Poster session 8: Bladder cancer, Urinary diversion and Pediatric urology| Volume 8, ISSUE 8, P696, September 2009

C118 Nuclear matrix protein 22 urinary marker in diagnosing and follow up of urinary bladder tumors

      Introduction and Objectives

      Cystoscopy in complement with urinary cytology represents the gold standard for diagnosing and follow up of patients with urinary bladder tumors. Despite the fact that numerous tumor markers have been developed in the past decade, they are still neither routinely used in the clinical practice nor recommended by the EAU guidelines. In our study we have focused on performance of nuclear matrix protein 22 (NMP22) tumor marker test and BladderChek® inoffice test for detection of bladder tumors.

      Material and Methods

      NMP22 was measured with an ELISA assay (Matritech, Inc, USA). This test is an enzyme immunoassay where antibodies contained recognize the head domain of NuMA, nuclear mitotic protein. NuMA has been shown to be present in malignant tissues at levels more than 10 times higher than in normal tissue. The assay is designed to quantify NMP22 in stabilized voided urine. BladderChek® (Matritech, Inc, USA) in-office test detects elevated NMP22 concentration in 4 drops of voided urine in a panel well incubated for 30 minutes.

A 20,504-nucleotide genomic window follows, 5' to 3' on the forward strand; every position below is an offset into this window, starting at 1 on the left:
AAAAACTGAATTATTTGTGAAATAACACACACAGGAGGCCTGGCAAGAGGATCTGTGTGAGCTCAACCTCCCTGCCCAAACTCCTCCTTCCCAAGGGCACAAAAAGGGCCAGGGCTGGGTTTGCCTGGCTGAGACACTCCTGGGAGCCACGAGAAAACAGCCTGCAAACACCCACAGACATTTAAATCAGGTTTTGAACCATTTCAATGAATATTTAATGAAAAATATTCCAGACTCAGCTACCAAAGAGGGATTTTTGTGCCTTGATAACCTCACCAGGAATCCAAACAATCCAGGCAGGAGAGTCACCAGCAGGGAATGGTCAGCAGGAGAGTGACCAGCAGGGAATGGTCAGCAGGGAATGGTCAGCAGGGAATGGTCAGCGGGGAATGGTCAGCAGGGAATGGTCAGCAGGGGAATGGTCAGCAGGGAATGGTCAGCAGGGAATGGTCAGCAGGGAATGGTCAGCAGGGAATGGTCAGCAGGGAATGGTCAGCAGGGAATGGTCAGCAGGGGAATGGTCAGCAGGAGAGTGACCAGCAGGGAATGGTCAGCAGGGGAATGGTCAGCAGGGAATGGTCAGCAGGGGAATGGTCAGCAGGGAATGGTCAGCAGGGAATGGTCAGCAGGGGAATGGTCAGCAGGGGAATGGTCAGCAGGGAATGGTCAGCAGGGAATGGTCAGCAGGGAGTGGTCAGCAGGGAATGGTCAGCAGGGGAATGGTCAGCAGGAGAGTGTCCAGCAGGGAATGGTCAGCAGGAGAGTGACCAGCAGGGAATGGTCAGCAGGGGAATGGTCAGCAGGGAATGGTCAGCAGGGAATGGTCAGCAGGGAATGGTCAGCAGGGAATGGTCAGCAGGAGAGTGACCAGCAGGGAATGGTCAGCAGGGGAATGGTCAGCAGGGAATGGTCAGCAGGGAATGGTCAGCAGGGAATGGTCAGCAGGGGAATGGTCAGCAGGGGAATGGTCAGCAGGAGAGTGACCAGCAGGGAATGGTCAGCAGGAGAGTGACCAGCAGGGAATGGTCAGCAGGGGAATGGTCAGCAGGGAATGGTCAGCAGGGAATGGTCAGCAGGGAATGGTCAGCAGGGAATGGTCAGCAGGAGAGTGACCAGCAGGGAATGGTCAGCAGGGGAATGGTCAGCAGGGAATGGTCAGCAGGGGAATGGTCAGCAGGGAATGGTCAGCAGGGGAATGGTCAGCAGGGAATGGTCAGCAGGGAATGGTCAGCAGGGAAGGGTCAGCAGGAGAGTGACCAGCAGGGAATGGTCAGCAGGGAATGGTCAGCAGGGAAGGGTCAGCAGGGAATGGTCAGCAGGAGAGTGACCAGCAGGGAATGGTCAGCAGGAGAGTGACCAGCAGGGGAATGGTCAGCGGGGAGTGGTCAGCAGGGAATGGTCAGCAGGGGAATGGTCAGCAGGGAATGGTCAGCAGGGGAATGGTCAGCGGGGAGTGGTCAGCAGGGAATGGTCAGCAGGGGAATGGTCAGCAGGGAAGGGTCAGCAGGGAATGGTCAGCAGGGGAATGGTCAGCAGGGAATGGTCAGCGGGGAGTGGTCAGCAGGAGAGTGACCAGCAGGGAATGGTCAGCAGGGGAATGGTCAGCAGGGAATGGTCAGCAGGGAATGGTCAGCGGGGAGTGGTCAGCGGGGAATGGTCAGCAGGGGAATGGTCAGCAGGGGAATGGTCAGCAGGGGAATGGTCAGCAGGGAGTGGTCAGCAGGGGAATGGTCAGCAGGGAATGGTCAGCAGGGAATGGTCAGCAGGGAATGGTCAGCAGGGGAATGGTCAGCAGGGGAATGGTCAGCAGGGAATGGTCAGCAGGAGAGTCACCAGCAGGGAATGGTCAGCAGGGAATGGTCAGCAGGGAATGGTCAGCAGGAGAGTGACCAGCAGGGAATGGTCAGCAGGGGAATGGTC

NMP22 in urine was measured quantitatively in 94 patients and BladderChek® test was done on 75 urine samples preoperatively or during follow up. Urinary cytology was available for 94 patients and histology report of transurethral resection of bladder lesion was obtained in 40 patients. For prediction of malignant histological result sensitivity and specificity were 18% and 100% respectively for BladderChek® test, 37% and 100% for voided urinary cytology and 44% and 88% for NMP22 at 7.5 kU/l cutoff value,. Area under the curve in the ROC graph for quantitative NMP22 test was 0.73.
      Stratified for grade sensitivities of Bladderchek® test, voided urinary cytology and NMP22 quantitative test were 10%,10% and 36% for low grade and 40%, 55% and 42% for high grade tumors respectively. Neither BladderChek® test nor voided urinary cytology found any of papillary urothelial neoplasm of low malignant potential (PUNLMP) tumors, while NMP22 test detected half of them. Stratified for stage in superficial bladder tumors sensitivities of BladderChek® test, voided urinary cytology and NMP22 quantitative test were 9%, 15% and 25% for Ta and 67%, 75% and 78% for T1 tumors respectively.


      NMP22 test showed higher sensitivity and lower specificity than voided urinary cytology. Area under the ROC curve for NMP22 test indicates moderate performance of this test. The sensitivity of Bladderchek® test is low. At present time we would not recommend any of the three noninvasive tests, namely voided urinary cytology, NMP22 test or BladderChek® test as a replacement for cystoscopy during diagnosing or follow up of urinary bladder tumors.